Amazon AWS promises to let analysts do drag-and-drop data cleansing with DataBrew

The new program, an extension to the existing Glue software, lets non-coders such as data scientists and data analysts participate in the data preparation step using templates and drag-and-drop activities.
Written by Tiernan Ray, Senior Contributing Writer

Amazon today announced it has extended its program for data cleansing, known as Glue, with a visual user interface that automates some steps necessary to prepare data, to simplify the task for non-coders.

Called DataBrew, the program lets data analysts and data scientists carry out the steps known as extract, transform, and load, or ETL, which happen before any data can be analyzed in a data warehouse or another repository. 

Whereas Glue, which was introduced in 2016, was a visual tool for engineers to do ETL with some coding involved, DataBrew is meant for analysts and data scientists to work on the same data cleansing operation by simply clicking buttons and checking off radial boxes in a visual user interface.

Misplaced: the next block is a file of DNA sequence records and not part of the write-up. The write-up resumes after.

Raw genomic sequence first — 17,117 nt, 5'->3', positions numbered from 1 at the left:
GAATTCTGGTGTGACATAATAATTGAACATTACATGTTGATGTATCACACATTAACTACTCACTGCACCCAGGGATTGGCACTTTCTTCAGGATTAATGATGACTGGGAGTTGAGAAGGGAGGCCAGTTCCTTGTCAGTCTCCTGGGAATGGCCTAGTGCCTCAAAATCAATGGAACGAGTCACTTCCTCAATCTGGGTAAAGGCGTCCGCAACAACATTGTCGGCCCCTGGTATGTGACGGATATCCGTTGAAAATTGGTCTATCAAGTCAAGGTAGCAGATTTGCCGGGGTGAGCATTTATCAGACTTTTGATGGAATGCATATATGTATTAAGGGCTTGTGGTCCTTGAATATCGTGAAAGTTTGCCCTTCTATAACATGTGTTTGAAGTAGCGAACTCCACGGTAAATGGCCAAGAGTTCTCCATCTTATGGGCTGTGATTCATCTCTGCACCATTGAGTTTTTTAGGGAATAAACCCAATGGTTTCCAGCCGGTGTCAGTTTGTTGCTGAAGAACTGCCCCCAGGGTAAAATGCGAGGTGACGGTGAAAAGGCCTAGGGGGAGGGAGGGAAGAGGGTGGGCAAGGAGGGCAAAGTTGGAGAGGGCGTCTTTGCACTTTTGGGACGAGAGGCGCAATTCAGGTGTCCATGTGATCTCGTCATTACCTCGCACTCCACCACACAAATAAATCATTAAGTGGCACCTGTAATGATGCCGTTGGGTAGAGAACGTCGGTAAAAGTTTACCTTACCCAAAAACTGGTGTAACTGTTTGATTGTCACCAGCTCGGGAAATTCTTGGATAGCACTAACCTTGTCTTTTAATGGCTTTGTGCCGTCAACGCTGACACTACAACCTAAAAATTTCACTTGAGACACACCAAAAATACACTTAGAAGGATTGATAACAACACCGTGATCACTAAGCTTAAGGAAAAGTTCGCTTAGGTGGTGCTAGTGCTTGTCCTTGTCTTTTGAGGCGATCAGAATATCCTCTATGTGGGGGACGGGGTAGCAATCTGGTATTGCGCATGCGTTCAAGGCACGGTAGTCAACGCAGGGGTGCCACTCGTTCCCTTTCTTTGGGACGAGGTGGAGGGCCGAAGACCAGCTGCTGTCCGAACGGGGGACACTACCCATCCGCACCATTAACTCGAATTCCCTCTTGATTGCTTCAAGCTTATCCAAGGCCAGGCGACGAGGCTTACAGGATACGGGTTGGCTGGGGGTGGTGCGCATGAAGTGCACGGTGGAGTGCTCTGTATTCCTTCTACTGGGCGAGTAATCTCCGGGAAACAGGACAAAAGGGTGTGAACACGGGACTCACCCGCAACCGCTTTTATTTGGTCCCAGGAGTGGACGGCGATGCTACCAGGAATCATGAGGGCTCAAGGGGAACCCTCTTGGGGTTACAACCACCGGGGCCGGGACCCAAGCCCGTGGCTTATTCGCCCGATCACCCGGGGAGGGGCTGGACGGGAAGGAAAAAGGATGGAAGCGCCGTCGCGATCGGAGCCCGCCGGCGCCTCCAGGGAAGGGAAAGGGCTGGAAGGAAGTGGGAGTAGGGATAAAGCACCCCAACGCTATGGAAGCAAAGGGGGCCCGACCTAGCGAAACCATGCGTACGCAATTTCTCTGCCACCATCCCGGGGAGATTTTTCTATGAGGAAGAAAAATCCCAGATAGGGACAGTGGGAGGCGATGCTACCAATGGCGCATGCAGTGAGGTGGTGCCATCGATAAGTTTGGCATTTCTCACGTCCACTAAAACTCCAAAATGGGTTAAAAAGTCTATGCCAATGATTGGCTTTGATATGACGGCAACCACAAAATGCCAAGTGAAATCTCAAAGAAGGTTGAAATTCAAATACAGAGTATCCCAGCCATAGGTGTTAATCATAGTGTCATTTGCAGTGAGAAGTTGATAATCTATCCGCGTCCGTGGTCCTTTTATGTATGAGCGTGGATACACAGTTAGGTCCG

As AWS describes the service, as consisting of "250 pre-built transformations to automate data preparation tasks (e.g. filtering anomalies, standardizing formats, and correcting invalid values) that would otherwise require days or weeks writing hand-coded transformations."


In a demonstration video, AWS shows how the DataBrew program can, for example, remove special characters in a database entry such as an ampersand, which can't be used in data analysis. 

Similarly, a text-string can be mapped to numeric values to make the entries analyzable, using a "categorical mapping function."

So, for example, a column "user type" that includes entries of either "subscriber" or "customer" can be mapped to the values "1" and "2" by clicking the mapping button in the user interface, and clicking a radial button, which produces a new column with the 1 and 2 values corresponding to all the character entries. 

A profiling function offers statistics about the data set, such as the number of missing entries in a dataset. 

The Amazon initiative will presumable provide newfound competition for companies that specialize in data cleansing, such as Talend. 

Amazon said it already had some customers using the software, including Japanese telecom giant NTT DoCoMo and energy giant bp plc.

For further information, there is also a Glue DataBrew blog entry on the product.

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